JAYETTLEKE J. Wilson v. Kolalawala (Excise Inspector).
1946Present : Jayetileke J.WILSON, Appellant, and KOTALAWALA (EXCISEINSPECTOR), Respondent.
765—M. C. Badulla, 12,071.
Oanja—Possession of hemp plant—Poisons, Opium, and Dangerous DrugsOrdinance (Cap. 172), ss. 25 and 26.
Ganja comes within the definition of the hemp plant the possession ofwhich is proliibited by section 26 of the Poisons, Opium and DangerousDrugs Ordinance.
^ PPEAL from a conviction by the Magistrate of Badulla.
G. T. Samarawichrame, for accused, appellant.
T. K. Curtis, C.C., for Attorney-General.
Cur. adv. vult.
January 21, 1946. Jayetileke J —
This is a prosecution under section 76 (5) (a) of the Poisons, Opium andDangerous Drugs Ordinance (Chap. 172) for possessing seeds, leaves andstems of % hemp plant in contravention of section 26 of the Ordinance.
JAYETILEKE J-—Wilson v. Kalalaivnla (Excise Inspector).
Section 25 of the Ordinance defines the expression "hemp plant”as follows :—
“ Hemp plant means the plant known as Cannabis Sativa L. ”.
The Excise Inspector who gave evidence in the case said that he foundin a suitcase belonging to the accused parts of a hemp plant commonlyknown as ganja. The meaning of the word “ ganja ” was considered byMoncreiff A.C.J. in Ukku Banda v. Ukku Banda1. He said—
“ Under the word ganjain the Century Dictionary I find the following:The Hemp plants of the North of India, specifically the dried plantwhich has flowered. In the Standard Dictionary ganja or janja issaid to be the Hemp plant of India and Persia (Cannabis Sativa) driedwith its flowers and gum. It is smoked in pipes for its narcotic effect.In the Encyclopaedia Brittannica under the word bhang, I find anEast Indian name for the Hemp plant Cannabis Sativa, but appliedspecially to the leaves dried and prepared for use as a narcotic drug.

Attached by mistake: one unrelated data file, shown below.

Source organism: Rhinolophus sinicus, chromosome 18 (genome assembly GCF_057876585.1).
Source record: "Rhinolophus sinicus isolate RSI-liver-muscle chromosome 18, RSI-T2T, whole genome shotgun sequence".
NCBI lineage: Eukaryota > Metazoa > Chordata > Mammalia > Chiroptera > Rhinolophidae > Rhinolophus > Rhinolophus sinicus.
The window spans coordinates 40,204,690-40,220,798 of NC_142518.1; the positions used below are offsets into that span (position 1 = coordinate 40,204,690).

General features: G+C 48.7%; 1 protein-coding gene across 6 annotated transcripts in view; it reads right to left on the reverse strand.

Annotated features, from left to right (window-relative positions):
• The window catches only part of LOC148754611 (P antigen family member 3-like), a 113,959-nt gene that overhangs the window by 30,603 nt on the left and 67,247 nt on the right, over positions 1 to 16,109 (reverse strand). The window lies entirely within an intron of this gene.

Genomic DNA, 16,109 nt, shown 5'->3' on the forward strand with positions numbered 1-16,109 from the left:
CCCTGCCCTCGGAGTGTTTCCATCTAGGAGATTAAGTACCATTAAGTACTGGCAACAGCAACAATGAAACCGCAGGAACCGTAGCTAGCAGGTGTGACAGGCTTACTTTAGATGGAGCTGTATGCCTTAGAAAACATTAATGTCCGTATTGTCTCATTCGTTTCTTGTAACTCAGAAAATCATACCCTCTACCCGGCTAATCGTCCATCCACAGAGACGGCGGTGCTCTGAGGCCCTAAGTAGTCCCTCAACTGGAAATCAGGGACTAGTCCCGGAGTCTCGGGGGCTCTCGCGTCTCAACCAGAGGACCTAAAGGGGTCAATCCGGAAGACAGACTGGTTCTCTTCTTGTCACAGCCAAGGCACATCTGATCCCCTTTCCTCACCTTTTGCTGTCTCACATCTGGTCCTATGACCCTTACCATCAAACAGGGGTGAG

. In India the products of the plant for use as a narcotic andintoxicant are recognised under the three names and forms of bhang,ganja or gunja and churrus or charras …. Ganja is theflowering or fruitbearing tops of the female plants. I find also underthe word hemp in the same publication that bhang is said to be theHindustan Siddhi or Sabzi, consisting of the dried leaves and smallstalks of the hemp and ganja is said to be the guaza of the Londonbrokers, consisting of the flowering and fruiting heads of the femaleplant.”
From these observations it seems fairly clear that the botanical namefor the hemp plant is Cannabis Sativa. Mr. Samarawiekrame contendedthat there are two varieties of the hemp plant, namely, Cannabis Sativaand Cannabis Indica.
He referred to section 25 of Ordinance No. 17 of 1929 in which theexpression hemp plant was defined thus—
“ Hemp plant means the plant known as Cannabis Sativa or CannabisIndica ”.
That section was amended by section 6 of Ordinance No. 43 of 1925by the deletion of the words “ or Cannabis Indica ”. According to theOxford Dictionary* ganja is a preparation of Indian Hemp (CannabisSativa variety Indica). Cannabis Indica is a species of CannabisSativa, and that, presumably, is the reason why the section wasamended. In my view ganja comes within the definition of hemp plant.in the Ordinance. I would, accordingly, dismiss the appeal.
1 7 N. L. R. 1.
WILSON , Appellant, and KOTALAWALA (EXCISE INSPECTOR ) Respondent